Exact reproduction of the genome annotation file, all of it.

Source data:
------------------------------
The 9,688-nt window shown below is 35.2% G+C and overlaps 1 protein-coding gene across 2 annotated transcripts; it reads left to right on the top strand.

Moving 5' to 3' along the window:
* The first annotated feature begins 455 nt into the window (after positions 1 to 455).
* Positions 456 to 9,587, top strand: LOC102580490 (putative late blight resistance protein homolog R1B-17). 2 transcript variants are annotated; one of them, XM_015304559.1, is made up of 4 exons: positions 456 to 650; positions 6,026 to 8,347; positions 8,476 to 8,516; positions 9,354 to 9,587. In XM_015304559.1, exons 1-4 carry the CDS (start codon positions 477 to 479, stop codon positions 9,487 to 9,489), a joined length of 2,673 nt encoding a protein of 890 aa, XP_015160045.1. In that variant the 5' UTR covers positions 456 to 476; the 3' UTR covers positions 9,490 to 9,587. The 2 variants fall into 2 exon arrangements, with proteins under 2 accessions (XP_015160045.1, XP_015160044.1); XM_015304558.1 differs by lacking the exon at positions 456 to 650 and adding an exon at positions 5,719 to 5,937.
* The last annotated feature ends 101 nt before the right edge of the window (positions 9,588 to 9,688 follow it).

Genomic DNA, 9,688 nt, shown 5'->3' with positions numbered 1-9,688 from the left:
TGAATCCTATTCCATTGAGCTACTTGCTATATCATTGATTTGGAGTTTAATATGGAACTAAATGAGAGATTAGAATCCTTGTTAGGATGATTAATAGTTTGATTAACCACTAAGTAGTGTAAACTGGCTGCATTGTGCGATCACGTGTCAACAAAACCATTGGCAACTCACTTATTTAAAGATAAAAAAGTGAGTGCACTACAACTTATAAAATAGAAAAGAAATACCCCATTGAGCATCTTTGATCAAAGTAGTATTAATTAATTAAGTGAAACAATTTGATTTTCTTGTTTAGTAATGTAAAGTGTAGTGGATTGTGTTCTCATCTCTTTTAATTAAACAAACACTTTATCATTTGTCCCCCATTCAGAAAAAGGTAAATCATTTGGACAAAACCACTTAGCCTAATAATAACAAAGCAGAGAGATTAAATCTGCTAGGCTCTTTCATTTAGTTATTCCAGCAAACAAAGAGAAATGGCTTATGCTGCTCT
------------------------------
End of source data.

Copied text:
The 9,688-nt window shown below is 35.2% G+C and overlaps 1 protein-coding gene across 2 annotated transcripts; it reads left to right on the top strand.

Moving 5' to 3' along the window:
* The first annotated feature begins 455 nt into the window (after positions 1 to 455).
* Positions 456 to 9,587, top strand: LOC102580490 (putative late blight resistance protein homolog R1B-17). 2 transcript variants are annotated; one of them, XM_015304559.1, is made up of 4 exons: positions 456 to 650; positions 6,026 to 8,347; positions 8,476 to 8,516; positions 9,354 to 9,587. In XM_015304559.1, exons 1-4 carry the CDS (start codon positions 477 to 479, stop codon positions 9,487 to 9,489), a joined length of 2,673 nt encoding a protein of 890 aa, XP_015160045.1. In that variant the 5' UTR covers positions 456 to 476; the 3' UTR covers positions 9,490 to 9,587. The 2 variants fall into 2 exon arrangements, with proteins under 2 accessions (XP_015160045.1, XP_015160044.1); XM_015304558.1 differs by lacking the exon at positions 456 to 650 and adding an exon at positions 5,719 to 5,937.
* The last annotated feature ends 101 nt before the right edge of the window (positions 9,588 to 9,688 follow it).

Genomic DNA, 9,688 nt, shown 5'->3' with positions numbered 1-9,688 from the left:
TGAATCCTATTCCATTGAGCTACTTGCTATATCATTGATTTGGAGTTTAATATGGAACTAAATGAGAGATTAGAATCCTTGTTAGGATGATTAATAGTTTGATTAACCACTAAGTAGTGTAAACTGGCTGCATTGTGCGATCACGTGTCAACAAAACCATTGGCAACTCACTTATTTAAAGATAAAAAAGTGAGTGCACTACAACTTATAAAATAGAAAAGAAATACCCCATTGAGCATCTTTGATCAAAGTAGTATTAATTAATTAAGTGAAACAATTTGATTTTCTTGTTTAGTAATGTAAAGTGTAGTGGATTGTGTTCTCATCTCTTTTAATTAAACAAACACTTTATCATTTGTCCCCCATTCAGAAAAAGGTAAATCATTTGGACAAAACCACTTAGCCTAATAATAACAAAGCAGAGAGATTAAATCTGCTAGGCTCTTTCATTTAGTTATTCCAGCAAACAAAGAGAAATGGCTTATGCTGCTCT